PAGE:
To make school more appealing, Whitefield has a strategy around play, which includes extended play times with teachers and working on the curriculum to ensure that learning is engaging.
The school also prioritises communication with children around attendance.
“When a child’s been off, our teachers don’t just ignore it, they will say, ‘we really missed you, yesterday’, and stress that they are part of the Whitefield family and that it’s not the same without them here.
“We’ve found this is effective in persuading children to come in, even if their parents are struggling.”
Post-Covid, in common with other settings, Whitefield has had more school refusers, who don’t attend due to anxiety.
In one recent “extreme” example, Marie worked with multiple services to discover the barriers that one significant school refuser was facing.
“I learned a lot through that process, and we now really recognise the impact of parental mental health and trauma,” she said.
“In some cases, the child may be frightened of leaving Mum because maybe she’s in an abusive situation, or maybe something else is going on.
“So now we’re quick to notice patterns. We review attendance every week and where we notice that a child struggling to come in, where relevant we are using the mental health support team. We often put them to work with the parents as well as maybe direct work with the child. And that’s had a real impact on a few key children who otherwise I think would have slipped into being school refusers.”
Whitefield strives to be flexible around attendance, working out a plan that will best help the child.
“If a child struggling to come into class in the morning, they might come in and meet with the mental health lead, or they might come in and sit in the library for the first quarter of an hour and then, when they’re ready, they go into class.
“I think you do have to puzzle out children, and schools can’t just say, ‘Oh, this is an attendance issue.’ It can be a real mental health issue.”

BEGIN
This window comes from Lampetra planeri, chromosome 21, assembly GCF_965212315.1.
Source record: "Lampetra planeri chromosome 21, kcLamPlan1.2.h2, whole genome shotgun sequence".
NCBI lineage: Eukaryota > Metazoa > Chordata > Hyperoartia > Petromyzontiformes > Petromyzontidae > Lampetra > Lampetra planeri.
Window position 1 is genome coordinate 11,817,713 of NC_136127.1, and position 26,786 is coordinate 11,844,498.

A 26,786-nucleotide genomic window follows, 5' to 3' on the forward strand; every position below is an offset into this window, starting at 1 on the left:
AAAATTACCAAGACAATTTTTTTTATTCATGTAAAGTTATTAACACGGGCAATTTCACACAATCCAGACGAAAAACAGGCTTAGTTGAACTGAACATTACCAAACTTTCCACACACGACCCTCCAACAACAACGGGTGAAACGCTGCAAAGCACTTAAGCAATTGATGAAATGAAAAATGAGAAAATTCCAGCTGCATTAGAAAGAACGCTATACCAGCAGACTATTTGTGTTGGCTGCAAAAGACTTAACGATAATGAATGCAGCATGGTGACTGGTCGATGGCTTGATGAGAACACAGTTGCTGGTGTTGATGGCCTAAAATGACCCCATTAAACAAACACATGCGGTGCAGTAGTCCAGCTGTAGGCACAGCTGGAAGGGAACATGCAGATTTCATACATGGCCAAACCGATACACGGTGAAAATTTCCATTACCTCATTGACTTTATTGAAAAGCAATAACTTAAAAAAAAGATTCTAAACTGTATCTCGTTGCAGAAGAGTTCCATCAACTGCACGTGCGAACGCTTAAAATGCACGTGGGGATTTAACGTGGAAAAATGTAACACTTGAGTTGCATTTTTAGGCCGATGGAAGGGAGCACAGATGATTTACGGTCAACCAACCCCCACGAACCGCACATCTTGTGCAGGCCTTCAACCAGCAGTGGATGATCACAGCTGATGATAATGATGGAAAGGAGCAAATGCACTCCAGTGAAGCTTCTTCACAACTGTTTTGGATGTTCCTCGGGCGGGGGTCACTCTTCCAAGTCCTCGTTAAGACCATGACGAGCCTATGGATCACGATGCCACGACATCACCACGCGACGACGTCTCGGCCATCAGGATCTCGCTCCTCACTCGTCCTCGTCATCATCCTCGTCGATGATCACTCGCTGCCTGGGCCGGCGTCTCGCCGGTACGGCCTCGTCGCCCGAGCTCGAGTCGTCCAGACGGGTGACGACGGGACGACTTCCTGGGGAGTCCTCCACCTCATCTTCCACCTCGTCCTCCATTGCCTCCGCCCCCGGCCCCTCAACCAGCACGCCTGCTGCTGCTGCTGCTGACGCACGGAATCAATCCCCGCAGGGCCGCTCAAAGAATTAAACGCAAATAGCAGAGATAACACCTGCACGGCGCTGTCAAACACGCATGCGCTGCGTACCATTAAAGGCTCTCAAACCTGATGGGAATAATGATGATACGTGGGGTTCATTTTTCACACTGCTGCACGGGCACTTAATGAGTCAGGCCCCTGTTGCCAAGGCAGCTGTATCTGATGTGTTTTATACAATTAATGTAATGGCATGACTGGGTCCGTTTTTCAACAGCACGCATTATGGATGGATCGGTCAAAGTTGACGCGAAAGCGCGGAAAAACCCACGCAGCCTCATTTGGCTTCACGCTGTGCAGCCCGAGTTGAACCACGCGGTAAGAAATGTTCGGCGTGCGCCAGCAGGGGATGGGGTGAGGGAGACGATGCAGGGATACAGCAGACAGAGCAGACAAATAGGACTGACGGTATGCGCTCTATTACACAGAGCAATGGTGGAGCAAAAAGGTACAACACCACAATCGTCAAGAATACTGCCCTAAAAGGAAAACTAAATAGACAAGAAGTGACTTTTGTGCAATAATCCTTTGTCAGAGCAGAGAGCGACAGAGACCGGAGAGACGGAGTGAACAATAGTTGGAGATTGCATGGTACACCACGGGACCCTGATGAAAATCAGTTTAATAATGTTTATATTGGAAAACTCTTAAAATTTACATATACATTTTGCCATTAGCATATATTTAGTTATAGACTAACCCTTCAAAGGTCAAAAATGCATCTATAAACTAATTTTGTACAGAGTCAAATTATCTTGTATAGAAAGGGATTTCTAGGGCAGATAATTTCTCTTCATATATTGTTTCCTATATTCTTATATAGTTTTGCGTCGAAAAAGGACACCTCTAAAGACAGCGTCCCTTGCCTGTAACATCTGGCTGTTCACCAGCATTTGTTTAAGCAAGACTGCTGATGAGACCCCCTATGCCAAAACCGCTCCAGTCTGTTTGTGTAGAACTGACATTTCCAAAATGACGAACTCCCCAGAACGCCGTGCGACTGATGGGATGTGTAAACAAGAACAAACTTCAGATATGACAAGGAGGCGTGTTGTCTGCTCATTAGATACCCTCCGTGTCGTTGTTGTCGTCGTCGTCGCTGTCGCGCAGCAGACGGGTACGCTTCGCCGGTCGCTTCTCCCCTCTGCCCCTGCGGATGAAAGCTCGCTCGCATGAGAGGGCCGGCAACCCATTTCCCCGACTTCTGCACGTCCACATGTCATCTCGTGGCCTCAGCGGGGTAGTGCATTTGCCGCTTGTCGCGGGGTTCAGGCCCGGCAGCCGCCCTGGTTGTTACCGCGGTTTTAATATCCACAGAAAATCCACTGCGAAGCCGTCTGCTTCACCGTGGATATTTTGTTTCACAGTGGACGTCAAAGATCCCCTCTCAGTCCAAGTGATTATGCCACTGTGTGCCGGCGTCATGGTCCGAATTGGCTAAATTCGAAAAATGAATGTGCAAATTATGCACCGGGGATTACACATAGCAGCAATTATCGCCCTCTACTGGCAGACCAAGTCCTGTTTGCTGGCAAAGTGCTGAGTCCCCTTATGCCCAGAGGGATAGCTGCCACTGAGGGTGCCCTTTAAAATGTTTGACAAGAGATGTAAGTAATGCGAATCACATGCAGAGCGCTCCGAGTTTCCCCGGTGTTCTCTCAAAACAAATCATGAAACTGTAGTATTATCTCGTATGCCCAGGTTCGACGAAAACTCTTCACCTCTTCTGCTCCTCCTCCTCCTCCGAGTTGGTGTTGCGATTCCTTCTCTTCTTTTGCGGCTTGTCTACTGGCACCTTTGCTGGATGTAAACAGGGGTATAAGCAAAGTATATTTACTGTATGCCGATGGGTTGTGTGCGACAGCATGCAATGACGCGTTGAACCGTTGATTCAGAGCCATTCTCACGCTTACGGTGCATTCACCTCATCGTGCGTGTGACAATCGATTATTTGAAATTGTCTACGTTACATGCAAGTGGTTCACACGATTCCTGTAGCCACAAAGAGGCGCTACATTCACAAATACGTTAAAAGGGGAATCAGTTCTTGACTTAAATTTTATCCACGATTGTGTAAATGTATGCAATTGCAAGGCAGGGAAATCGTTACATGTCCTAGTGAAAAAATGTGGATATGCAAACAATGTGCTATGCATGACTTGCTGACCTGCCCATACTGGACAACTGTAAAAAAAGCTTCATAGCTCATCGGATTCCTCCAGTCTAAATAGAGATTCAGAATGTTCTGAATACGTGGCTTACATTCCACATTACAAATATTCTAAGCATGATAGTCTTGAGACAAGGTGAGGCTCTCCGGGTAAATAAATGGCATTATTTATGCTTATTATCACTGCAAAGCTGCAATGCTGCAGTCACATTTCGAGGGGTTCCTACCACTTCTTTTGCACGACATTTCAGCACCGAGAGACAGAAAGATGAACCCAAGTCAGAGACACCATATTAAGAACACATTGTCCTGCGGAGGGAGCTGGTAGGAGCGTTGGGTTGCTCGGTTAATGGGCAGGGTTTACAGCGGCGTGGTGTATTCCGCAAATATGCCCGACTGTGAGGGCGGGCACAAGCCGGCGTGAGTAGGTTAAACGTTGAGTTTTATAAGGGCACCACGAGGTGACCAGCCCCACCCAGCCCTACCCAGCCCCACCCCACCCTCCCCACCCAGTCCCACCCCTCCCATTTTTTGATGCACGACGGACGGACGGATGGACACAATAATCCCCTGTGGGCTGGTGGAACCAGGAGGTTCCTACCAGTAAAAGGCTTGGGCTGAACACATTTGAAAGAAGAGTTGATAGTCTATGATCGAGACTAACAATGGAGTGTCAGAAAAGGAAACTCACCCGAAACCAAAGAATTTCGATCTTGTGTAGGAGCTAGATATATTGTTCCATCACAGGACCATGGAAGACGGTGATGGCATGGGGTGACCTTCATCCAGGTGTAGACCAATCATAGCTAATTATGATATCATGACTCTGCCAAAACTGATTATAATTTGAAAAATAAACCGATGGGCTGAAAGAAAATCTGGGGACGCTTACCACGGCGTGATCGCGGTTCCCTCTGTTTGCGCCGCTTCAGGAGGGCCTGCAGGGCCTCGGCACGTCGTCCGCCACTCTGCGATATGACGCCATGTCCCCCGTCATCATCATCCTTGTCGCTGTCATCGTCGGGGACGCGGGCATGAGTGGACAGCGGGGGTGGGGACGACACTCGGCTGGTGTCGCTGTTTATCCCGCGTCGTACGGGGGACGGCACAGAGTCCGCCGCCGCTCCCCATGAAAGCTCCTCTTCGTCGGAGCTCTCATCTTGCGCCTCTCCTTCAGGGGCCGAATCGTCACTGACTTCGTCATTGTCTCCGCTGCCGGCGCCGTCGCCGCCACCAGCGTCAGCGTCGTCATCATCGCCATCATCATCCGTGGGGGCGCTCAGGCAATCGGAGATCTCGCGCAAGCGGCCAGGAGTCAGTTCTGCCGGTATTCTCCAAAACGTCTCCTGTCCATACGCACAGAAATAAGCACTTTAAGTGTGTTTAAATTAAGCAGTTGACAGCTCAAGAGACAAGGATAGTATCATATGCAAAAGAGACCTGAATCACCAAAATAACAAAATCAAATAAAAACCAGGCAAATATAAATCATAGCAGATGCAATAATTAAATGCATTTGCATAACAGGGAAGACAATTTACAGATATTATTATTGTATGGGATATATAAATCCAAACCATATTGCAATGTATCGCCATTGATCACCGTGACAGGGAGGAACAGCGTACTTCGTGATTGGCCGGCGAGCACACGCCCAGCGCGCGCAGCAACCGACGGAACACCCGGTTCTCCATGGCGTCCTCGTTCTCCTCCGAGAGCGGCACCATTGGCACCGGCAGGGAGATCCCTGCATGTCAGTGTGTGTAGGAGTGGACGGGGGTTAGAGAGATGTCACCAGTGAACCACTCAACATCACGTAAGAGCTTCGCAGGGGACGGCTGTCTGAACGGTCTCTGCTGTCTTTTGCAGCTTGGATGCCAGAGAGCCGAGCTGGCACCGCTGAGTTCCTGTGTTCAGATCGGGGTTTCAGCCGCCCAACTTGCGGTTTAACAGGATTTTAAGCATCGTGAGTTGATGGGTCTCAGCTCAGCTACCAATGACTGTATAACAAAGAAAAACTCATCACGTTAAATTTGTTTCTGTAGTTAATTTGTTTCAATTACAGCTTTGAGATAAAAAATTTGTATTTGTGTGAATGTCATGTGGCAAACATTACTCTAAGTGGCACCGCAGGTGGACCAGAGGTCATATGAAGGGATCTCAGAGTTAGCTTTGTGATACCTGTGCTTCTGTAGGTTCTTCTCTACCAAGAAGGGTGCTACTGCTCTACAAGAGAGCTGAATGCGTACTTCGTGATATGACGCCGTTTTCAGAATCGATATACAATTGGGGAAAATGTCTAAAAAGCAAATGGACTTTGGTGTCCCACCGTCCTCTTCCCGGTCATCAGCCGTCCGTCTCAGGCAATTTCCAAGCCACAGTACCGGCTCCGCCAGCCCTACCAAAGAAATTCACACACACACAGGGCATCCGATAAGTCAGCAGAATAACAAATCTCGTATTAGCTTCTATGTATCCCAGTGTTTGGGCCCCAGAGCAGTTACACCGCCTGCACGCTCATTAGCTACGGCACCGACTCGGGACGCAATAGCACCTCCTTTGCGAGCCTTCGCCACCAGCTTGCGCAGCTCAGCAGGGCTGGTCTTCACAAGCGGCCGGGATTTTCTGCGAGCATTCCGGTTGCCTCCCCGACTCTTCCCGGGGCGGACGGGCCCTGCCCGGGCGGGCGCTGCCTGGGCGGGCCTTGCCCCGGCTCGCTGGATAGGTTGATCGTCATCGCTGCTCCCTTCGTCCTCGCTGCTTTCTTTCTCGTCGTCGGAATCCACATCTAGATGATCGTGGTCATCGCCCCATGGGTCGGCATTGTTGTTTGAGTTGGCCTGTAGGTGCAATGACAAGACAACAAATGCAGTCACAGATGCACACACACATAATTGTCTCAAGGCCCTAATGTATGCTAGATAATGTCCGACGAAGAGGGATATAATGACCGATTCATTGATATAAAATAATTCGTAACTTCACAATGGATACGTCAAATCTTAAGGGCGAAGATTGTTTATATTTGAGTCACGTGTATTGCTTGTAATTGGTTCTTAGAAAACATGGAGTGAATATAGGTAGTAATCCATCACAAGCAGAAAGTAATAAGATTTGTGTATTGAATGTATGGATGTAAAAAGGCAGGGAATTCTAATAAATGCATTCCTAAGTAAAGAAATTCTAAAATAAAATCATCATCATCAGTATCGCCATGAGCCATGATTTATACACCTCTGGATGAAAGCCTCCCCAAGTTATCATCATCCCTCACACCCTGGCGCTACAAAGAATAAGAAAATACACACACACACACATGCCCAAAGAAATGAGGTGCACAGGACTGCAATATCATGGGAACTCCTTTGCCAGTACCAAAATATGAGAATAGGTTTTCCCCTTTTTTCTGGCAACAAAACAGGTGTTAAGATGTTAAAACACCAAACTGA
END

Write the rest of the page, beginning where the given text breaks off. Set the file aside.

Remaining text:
Marie explained that the barriers children are facing can also be about practical things like “shoes and having the right uniform”.
“It’s about getting to know the different families and the different barriers they face.
“And with different families, we will have a different approach.”
For this reason, Whitefield constantly communicates with families about attendance,
“We have a piece on attendance every week in the newsletter. If we have a phone call with a parent about any subject, we try to ask about attendance then as well.
“And whenever teachers are speaking with parents, we encourage them to make a big thing about their children being in school.”
Marie feels it is unfair to blame parents for their child’s attendance.
“You always have to put yourself into their shoes. Maybe they’re a young, single mum and their child doesn’t want to go to school. It’s quite hard, isn’t it?
“We rarely come in hard unless it’s an ongoing thing. It’s much more of a gentle approach, expressing concern, and asking if they need any help. And you’ll often find there’s something else going on that you don’t know about, or they haven’t understood the impact on their child.”
Marie believes there is no one-size-fits-all model that schools can follow to improve attendance.
“It is a highly individual approach,” she said. “It is about communication and building relationships with families and children and being prepared to be flexible.”